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# ExopPlug

This library provides a convenient way to validate incoming parameters
of your Phoenix application's controllers by offering you small but useful DSL
which makes as little magic behind the scenes as possible leaves you all the control
under HTTP request.

## Table of Contents


- [Installation](#installation)
- [How it works](#how-it-works)
- [Step-by-step](#step-by-step)
  - [1. create a plug](#1-create-a-plug)
  - [2. in a controller](#2-in-a-controller)
- [More examples](#more-examples)
  - [coercing](#coercing)
  - [rely on `action_fallback`](#rely-on-action_fallback)
  - [respond directly from `on_fail` callback](#respond-directly-from-on_fail-callback)
- [LICENSE](#license)

## Installation

def deps do
  [{:exop_plug, "~> 1.0.0"}]

## How it works

Basically speaking ExopPlug utilizes the power of [Exop]( library
by generating in compile time Exop-operations for your actions defined in a plug.

So, you define a plug with number of actions and parameters with validation checks.
Then you use this plug in corresponding controller and that's it: once HTTP request comes,
your controller's plug takes an action: it figures out whether this particular HTTP request's
parameters should be validated or not, and if yes - validates them.

If parameters pass the validation ExopPlug returns `Plug.Conn` (as usual plug does),
if not - it returns [Exop's]( error-tuple as described
[here]( And it is up to you then to decide
how you want to handle the result.

Please keep in mind: ExopPlug doesn't transform your HTTP request nor `Plug.Conn.t()` structure.
So, if you define `get '/user/:user_id'` in your router you receive `%{"user_id" => "1"}` for
the request `http://localhost:4000/user/1`. There is no any coercion or type inference done
under the scenes.

_(if such feature(-s) will be requested, they'll be added and you'll need to specify them
explicitly in an action definition)_

## Step-by-step

### 1. create a plug

Create a new module plug and define actions with parameters you want to validate.
A parameter's validations are the same as Exop has for an operation parameter checks.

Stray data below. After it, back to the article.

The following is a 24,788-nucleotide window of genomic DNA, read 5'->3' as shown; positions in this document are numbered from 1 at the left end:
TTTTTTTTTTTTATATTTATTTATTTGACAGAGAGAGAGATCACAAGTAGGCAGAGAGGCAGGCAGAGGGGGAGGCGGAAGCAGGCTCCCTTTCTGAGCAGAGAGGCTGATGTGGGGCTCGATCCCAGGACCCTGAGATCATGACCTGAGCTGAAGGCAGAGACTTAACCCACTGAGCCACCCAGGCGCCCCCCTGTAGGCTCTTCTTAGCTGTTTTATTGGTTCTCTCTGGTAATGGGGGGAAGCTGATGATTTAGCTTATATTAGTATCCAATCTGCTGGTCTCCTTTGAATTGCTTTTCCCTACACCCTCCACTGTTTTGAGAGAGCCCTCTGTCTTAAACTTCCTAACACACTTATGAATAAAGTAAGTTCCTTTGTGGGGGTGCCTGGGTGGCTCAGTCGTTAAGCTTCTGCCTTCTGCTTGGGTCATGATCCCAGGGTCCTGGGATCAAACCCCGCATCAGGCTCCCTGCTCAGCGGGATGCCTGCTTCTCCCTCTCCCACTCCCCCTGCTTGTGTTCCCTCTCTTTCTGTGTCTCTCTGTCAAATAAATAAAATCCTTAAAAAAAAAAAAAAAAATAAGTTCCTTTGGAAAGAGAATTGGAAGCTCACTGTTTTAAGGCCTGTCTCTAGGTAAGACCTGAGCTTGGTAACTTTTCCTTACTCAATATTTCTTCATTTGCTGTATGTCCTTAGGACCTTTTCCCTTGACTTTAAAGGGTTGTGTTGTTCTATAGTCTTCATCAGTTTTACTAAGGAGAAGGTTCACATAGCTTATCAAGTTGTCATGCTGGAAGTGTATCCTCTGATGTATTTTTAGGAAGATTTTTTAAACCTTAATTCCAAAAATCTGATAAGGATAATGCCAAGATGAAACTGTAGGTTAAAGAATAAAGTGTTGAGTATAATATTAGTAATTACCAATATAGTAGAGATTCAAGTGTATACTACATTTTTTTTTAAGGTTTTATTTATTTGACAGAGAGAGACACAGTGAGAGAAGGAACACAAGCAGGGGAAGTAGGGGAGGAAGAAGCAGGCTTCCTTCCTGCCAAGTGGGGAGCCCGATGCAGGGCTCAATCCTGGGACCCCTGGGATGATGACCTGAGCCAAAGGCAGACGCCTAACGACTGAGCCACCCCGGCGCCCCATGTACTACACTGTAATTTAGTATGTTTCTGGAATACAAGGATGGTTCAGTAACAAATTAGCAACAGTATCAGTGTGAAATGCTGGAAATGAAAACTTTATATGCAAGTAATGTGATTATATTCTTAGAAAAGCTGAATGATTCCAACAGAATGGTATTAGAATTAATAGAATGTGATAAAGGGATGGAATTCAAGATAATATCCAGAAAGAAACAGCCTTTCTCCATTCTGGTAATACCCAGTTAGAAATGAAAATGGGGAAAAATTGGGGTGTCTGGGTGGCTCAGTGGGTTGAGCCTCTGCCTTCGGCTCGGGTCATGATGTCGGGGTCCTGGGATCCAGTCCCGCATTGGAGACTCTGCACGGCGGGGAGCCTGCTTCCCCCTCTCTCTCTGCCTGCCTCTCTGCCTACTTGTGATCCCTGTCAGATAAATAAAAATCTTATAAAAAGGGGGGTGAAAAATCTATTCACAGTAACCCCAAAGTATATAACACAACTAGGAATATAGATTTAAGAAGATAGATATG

You can find all them [here](
along with other features like coercion.

defmodule MyAppWeb.UserControllerPlug do
  use ExopPlug

  action(:show, params: %{"id" => [type: :string, length: %{min: 5}]}, on_fail: &__MODULE__.on_fail/3)

  def on_fail(conn, action_name, errors_map) do
    Plug.Conn.assign(conn, :errors, errors_map)

Here we also defined an `on_fail` callback. This 3-arity function is called when an action's parameters
failed the specified validation.

### 2. in a controller

Simply add `plug MyAppWeb.UserControllerPlug` at the top of your controller.

defmodule MyAppWeb.UserController do
  use MyAppWeb, :controller

  plug MyAppWeb.UserControllerPlug

  # ...

  def show(conn, params) do
    json(conn, params)

  # ...

Now, if you receive invalid parameters for your `show` you get (for example)
`errors: %{"id" => ["has wrong type"]}}` within your `Plug.Conn` assigns
(as you earlier specified in your plug). And then it is up to you how to deal with this errors map.

## More examples

The power of ExopPlug actually is provided by Exop and its validation capabilities.
Basically, every check you use in Exop you can apply for an action's parameter in your plug.

Below I put a couple of examples just in order to show different checks and things you can do with
a parameter or validation errors.

### coercing

In the example above there is one tricky thing which I've just omit for the sake of example:
with `get '/user/:user_id'` route you'll get `user_id` parameter as string, always, because it is
path parameter.

But you can coerce it before the validation:

action(:show, params: %{"id" => [type: :integer, coerce_with: &__MODULE__.coerce_integer/2]})

def coerce_integer({_, param_value}, _) when is_binary(param_value) do
  {integer, ""} = Integer.parse(param_value)

_(and again: read more about `:coerce_with` option in Exop [docs](

### rely on `action_fallback`

After assigning errors to a connection you can later pattern-match it in a controller's action
and invoke your `action_fallback`'s fallback controller:

# in a plug ...

action(:show, params: %{"id" => [type: :integer]}, on_fail: &__MODULE__.on_fail/3)

def on_fail(conn, action_name, errors_map) do
  Plug.Conn.assign(conn, :errors, errors_map)

# in a controller ...

action_fallback MyAppWeb.FallbackController

def show(%Plug.Conn{assigns: %{errors: errors_map}}, _params) do
  {:error, errors_map}

# in the fallback controller ...

def call(conn, {:error, errors_map}) do
  json(conn, errors_map)

### respond directly from `on_fail` callback

It might be useful not to assign validation errors to a connection, but respond immediately:

action(:show, params: %{"id" => [type: :integer]}, on_fail: &__MODULE__.on_fail/3)

def on_fail(conn, action_name, errors_map) do
  response = %{
    action: action_name,
    errors: errors_map

  Phoenix.Controller.json(conn, response)


    Copyright © 2016 - 2019 Andrey Chernykh ( )

    This work is free. You can redistribute it and/or modify it under the
    terms of the MIT License. See the LICENSE file for more details.